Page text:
6. lenie5860 says:

    Ken, I won’t have to worry about these ‘improvements’ to cars, thank goodness. The idea of a machine having control over me is not one I like. There are way to many issues still to be resolved, hacking, software crashing, etc.


  7. Let’s see what will happen. Now experts are coming out saying driverless cars will not happen. And worst of all is the problem of hacking. Cars in the future will definitely be much more intelligent and able to do what we can’t yet do. But in what ways we will find out, gradually. Personally much prefer to drive my car than facing the prospect of being hacked:-)

    Liked by 1 person

  8. Meredith says:

    I was just talking about this with my kids the other day! I’m pretty skeptical, but that’s because I think I’m a good driver. Now, all those other drivers out there…maybe we’d do better with driverless cars. 😉

    Liked by 2 people

  9. patweber says:

    Well I do remember, The Jetsons. Those were flying cars they had so, why not. A few car manufacturers are already giving us glimpses of the driverless cars. It’s all quite possible.

    Liked by 1 person

  10. I kind of agree with improving the drivers instead of the cars. I hate for us to have “Smart Cars” and “Dumb Drivers”. I could see a future where you take your driving test, and never touch the steering wheel. I think if anything, we will have more warning systems on the cars, telling us of impending disasters or issues in front of us. Thanks for sharing.

    Liked by 1 person

  11. I don’t know if I would want to have a car drive for me. I would need control over the vehicle.

    Liked by 1 person

  12. Driving is fun in its own way. I can’t imagine sitting in a car as it drove me around and I had nothing to do, but that’s just because that’s not part of my present reality. I guess we all would adapt, but like many others here say, driverless cars seem a ways off for many reasons. I’m going on my third try of having the same place fix an oil leak. My car can tell me if it has low air in tires and other warning lights come up, but it would be great if cars had better app-like diagnostics that would notify their owners of problems sooner rather than later.

    Liked by 1 person

  13. I’m going to start walking more. Ha ha!
    Ken, I sent this to my husband–the car guy. We’re determined to hang onto his 1964 GTO so that we have a car without computer stuff in it.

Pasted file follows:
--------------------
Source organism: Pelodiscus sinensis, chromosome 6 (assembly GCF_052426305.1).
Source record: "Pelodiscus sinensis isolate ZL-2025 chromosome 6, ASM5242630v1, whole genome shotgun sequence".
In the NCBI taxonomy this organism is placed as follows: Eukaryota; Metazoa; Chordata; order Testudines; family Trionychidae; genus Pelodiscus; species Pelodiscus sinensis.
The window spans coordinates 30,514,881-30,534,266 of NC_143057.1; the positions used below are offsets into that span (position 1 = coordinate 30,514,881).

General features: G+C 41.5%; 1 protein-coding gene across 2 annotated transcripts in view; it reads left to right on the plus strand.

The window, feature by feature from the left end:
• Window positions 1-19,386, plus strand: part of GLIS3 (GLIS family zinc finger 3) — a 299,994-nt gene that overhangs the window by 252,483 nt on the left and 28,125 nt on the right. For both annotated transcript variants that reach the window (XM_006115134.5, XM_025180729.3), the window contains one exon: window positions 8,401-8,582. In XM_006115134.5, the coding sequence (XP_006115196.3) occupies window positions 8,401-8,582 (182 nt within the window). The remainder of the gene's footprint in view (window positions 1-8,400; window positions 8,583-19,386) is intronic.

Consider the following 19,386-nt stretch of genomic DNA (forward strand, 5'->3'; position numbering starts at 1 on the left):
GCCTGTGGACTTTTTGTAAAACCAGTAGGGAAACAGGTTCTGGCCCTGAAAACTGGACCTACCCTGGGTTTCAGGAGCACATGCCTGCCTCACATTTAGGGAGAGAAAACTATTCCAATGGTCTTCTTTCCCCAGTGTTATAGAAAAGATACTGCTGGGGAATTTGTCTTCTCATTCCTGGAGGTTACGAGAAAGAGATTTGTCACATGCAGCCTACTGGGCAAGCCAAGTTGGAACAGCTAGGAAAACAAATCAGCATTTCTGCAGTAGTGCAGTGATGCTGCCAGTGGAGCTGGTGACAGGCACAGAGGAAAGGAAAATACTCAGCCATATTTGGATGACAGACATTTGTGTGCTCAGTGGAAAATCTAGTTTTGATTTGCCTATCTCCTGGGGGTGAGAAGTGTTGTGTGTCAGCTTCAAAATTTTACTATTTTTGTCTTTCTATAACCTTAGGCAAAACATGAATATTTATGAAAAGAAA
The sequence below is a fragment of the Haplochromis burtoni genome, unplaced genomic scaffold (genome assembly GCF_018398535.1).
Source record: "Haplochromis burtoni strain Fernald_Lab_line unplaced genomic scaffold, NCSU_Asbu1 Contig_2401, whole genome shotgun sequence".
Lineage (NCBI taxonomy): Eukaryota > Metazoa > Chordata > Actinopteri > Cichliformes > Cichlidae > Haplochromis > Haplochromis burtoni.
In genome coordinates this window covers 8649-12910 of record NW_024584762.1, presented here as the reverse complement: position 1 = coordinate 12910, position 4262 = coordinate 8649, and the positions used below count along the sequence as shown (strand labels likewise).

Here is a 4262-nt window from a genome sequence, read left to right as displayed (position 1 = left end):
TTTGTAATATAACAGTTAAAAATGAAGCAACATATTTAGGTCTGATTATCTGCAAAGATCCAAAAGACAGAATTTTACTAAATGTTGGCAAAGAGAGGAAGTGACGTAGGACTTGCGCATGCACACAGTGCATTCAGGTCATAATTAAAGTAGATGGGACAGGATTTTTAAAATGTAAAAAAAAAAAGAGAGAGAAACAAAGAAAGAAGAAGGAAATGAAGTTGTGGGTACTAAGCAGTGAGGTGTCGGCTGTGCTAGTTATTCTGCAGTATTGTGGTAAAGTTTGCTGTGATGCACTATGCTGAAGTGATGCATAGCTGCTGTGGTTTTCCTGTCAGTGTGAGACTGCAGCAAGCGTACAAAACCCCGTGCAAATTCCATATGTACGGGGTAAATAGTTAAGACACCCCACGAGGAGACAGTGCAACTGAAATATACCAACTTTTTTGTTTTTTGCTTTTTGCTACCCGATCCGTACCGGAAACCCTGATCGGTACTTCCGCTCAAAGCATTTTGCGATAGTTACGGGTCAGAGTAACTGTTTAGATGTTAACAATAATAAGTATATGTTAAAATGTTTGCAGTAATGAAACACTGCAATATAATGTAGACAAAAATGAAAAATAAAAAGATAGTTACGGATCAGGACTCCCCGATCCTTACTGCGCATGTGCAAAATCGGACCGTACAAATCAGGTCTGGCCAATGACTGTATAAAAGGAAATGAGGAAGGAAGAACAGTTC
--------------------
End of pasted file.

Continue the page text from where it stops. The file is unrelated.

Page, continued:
Well written post about what is coming down the Pike (so to speak)…I truly am not sure I’m ready for a car to do all the thinking for me.

    Liked by 2 people

  14. Arleen says:

    I have to have control of the wheel so a machine having control over me is not going to work. My have enough problem with air traffic in the sky, I really can’t see it working well during my lifetime.

    Liked by 1 person

  15. I was just talking about this the other night. I was wondering if having driverless cars would pose a security risk.I think someone would figure out how to use them as weapons and put our highway systems at risk. What about the cost of replacing part for these things? I drive a Saab and the key is computer linked. If wanted to get an additional spare key the cost is over $400!

    Liked by 2 people

  16. Andy says:

    So, if cars will one day be able to communicate with traffic lights and speed limit signs, will this put an end to red-light cameras and speeding tickets? If so, what will law enforcement do about the resulting loss of income?


  17. Tim says:

    This whole subject of driverless cars and cars with automated braking systems freaks me out a little. I saw a show recently where two hackers showed how they were able to hack into a cars computer system and take over the driving; and that’s with todays cars. Can you imagine an evil genius in ten years taking control of cars all over a city. I know am getting all James Bond on you but is a little concerning.

    Liked by 1 person